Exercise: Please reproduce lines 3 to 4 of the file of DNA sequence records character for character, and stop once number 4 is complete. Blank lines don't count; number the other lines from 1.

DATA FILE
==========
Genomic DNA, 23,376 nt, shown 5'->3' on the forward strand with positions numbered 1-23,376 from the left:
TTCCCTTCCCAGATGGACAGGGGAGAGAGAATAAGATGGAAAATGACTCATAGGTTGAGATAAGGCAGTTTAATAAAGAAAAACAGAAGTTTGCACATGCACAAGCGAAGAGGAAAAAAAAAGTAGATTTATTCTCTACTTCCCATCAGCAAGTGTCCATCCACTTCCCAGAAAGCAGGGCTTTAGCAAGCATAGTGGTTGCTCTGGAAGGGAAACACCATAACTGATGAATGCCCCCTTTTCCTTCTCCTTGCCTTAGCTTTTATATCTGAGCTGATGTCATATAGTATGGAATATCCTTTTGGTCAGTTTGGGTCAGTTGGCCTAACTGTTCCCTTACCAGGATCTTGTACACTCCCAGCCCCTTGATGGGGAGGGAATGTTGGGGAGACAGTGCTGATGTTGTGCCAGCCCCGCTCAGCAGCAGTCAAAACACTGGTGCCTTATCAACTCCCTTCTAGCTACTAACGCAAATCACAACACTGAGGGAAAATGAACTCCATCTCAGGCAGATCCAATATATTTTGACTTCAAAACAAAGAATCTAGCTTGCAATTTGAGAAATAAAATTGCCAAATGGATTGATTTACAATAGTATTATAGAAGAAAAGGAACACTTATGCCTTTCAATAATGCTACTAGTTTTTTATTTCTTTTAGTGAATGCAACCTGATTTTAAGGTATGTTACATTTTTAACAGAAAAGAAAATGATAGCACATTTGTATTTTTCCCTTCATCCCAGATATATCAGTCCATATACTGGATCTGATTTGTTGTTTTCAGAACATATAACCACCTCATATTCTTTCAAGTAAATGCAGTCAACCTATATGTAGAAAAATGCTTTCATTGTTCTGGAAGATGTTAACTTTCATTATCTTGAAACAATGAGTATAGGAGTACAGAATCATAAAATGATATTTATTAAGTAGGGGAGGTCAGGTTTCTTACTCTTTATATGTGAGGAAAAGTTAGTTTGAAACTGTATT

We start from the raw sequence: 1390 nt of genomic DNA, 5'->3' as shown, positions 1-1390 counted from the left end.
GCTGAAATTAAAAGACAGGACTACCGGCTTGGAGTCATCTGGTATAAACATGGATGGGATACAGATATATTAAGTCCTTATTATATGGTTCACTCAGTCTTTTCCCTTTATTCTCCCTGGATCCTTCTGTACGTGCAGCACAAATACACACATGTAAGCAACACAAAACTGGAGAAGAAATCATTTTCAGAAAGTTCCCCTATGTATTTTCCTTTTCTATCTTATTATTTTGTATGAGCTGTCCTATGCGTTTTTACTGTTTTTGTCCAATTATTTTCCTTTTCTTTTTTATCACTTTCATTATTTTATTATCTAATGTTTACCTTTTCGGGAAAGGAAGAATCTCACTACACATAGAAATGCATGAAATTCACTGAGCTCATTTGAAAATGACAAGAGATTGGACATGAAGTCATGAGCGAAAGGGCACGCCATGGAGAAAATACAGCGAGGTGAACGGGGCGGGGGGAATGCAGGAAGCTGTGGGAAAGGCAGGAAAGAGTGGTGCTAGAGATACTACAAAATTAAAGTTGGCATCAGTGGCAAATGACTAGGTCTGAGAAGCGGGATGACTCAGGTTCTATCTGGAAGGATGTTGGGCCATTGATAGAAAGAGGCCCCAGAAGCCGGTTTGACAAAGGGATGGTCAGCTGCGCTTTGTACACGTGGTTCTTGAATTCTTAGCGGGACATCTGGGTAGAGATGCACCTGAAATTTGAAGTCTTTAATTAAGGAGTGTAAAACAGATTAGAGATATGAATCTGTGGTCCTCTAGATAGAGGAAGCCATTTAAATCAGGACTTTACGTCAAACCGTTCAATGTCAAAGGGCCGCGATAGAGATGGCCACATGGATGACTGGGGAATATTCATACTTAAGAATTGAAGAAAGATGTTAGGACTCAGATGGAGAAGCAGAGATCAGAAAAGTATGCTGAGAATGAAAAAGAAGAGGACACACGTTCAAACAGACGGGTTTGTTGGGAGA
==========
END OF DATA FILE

We start from the raw sequence: 1390 nt of genomic DNA, 5'->3' as shown, positions 1-1390 counted from the left end.
GCTGAAATTAAAAGACAGGACTACCGGCTTGGAGTCATCTGGTATAAACATGGATGGGATACAGATATATTAAGTCCTTATTATATGGTTCACTCAGTCTTTTCCCTTTATTCTCCCTGGATCCTTCTGTACGTGCAGCACAAATACACACATGTAAGCAACACAAAACTGGAGAAGAAATCATTTTCAGAAAGTTCCCCTATGTATTTTCCTTTTCTATCTTATTATTTTGTATGAGCTGTCCTATGCGTTTTTACTGTTTTTGTCCAATTATTTTCCTTTTCTTTTTTATCACTTTCATTATTTTATTATCTAATGTTTACCTTTTCGGGAAAGGAAGAATCTCACTACACATAGAAATGCATGAAATTCACTGAGCTCATTTGAAAATGACAAGAGATTGGACATGAAGTCATGAGCGAAAGGGCACGCCATGGAGAAAATACAGCGAGGTGAACGGGGCGGGGGGAATGCAGGAAGCTGTGGGAAAGGCAGGAAAGAGTGGTGCTAGAGATACTACAAAATTAAAGTTGGCATCAGTGGCAAATGACTAGGTCTGAGAAGCGGGATGACTCAGGTTCTATCTGGAAGGATGTTGGGCCATTGATAGAAAGAGGCCCCAGAAGCCGGTTTGACAAAGGGATGGTCAGCTGCGCTTTGTACACGTGGTTCTTGAATTCTTAGCGGGACATCTGGGTAGAGATGCACCTGAAATTTGAAGTCTTTAATTAAGGAGTGTAAAACAGATTAGAGATATGAATCTGTGGTCCTCTAGATAGAGGAAGCCATTTAAATCAGGACTTTACGTCAAACCGTTCAATGTCAAAGGGCCGCGATAGAGATGGCCACATGGATGACTGGGGAATATTCATACTTAAGAATTGAAGAAAGATGTTAGGACTCAGATGGAGAAGCAGAGATCAGAAAAGTATGCTGAGAATGAAAAAGAAGAGGACACACGTTCAAACAGACGGGTTTGTTGGGAGA